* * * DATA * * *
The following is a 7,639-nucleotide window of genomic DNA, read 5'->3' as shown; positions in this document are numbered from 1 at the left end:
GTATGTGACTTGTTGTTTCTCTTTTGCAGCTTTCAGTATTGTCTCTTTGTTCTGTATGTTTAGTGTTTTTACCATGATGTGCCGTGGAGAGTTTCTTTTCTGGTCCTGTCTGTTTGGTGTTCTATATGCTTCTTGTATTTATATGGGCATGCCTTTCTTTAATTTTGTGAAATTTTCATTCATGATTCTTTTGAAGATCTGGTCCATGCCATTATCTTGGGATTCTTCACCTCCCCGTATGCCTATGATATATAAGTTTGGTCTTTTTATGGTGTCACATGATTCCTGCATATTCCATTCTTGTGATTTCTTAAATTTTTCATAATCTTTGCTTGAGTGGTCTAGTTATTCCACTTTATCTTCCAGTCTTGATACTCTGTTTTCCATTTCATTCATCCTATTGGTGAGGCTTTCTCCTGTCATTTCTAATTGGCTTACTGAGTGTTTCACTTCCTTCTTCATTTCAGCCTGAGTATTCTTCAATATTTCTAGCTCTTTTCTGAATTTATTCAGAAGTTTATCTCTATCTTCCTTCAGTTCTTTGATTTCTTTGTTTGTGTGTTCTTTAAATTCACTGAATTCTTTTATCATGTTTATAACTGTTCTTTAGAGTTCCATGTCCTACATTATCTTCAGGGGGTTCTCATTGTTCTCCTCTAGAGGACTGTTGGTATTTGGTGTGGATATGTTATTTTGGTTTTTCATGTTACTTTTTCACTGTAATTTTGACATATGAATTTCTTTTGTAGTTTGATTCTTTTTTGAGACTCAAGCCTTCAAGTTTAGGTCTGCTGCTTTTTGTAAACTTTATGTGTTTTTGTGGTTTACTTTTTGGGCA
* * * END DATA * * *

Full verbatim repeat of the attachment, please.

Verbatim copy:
The following is a 7,639-nucleotide window of genomic DNA, read 5'->3' as shown; positions in this document are numbered from 1 at the left end:
GTATGTGACTTGTTGTTTCTCTTTTGCAGCTTTCAGTATTGTCTCTTTGTTCTGTATGTTTAGTGTTTTTACCATGATGTGCCGTGGAGAGTTTCTTTTCTGGTCCTGTCTGTTTGGTGTTCTATATGCTTCTTGTATTTATATGGGCATGCCTTTCTTTAATTTTGTGAAATTTTCATTCATGATTCTTTTGAAGATCTGGTCCATGCCATTATCTTGGGATTCTTCACCTCCCCGTATGCCTATGATATATAAGTTTGGTCTTTTTATGGTGTCACATGATTCCTGCATATTCCATTCTTGTGATTTCTTAAATTTTTCATAATCTTTGCTTGAGTGGTCTAGTTATTCCACTTTATCTTCCAGTCTTGATACTCTGTTTTCCATTTCATTCATCCTATTGGTGAGGCTTTCTCCTGTCATTTCTAATTGGCTTACTGAGTGTTTCACTTCCTTCTTCATTTCAGCCTGAGTATTCTTCAATATTTCTAGCTCTTTTCTGAATTTATTCAGAAGTTTATCTCTATCTTCCTTCAGTTCTTTGATTTCTTTGTTTGTGTGTTCTTTAAATTCACTGAATTCTTTTATCATGTTTATAACTGTTCTTTAGAGTTCCATGTCCTACATTATCTTCAGGGGGTTCTCATTGTTCTCCTCTAGAGGACTGTTGGTATTTGGTGTGGATATGTTATTTTGGTTTTTCATGTTACTTTTTCACTGTAATTTTGACATATGAATTTCTTTTGTAGTTTGATTCTTTTTTGAGACTCAAGCCTTCAAGTTTAGGTCTGCTGCTTTTTGTAAACTTTATGTGTTTTTGTGGTTTACTTTTTGGGCA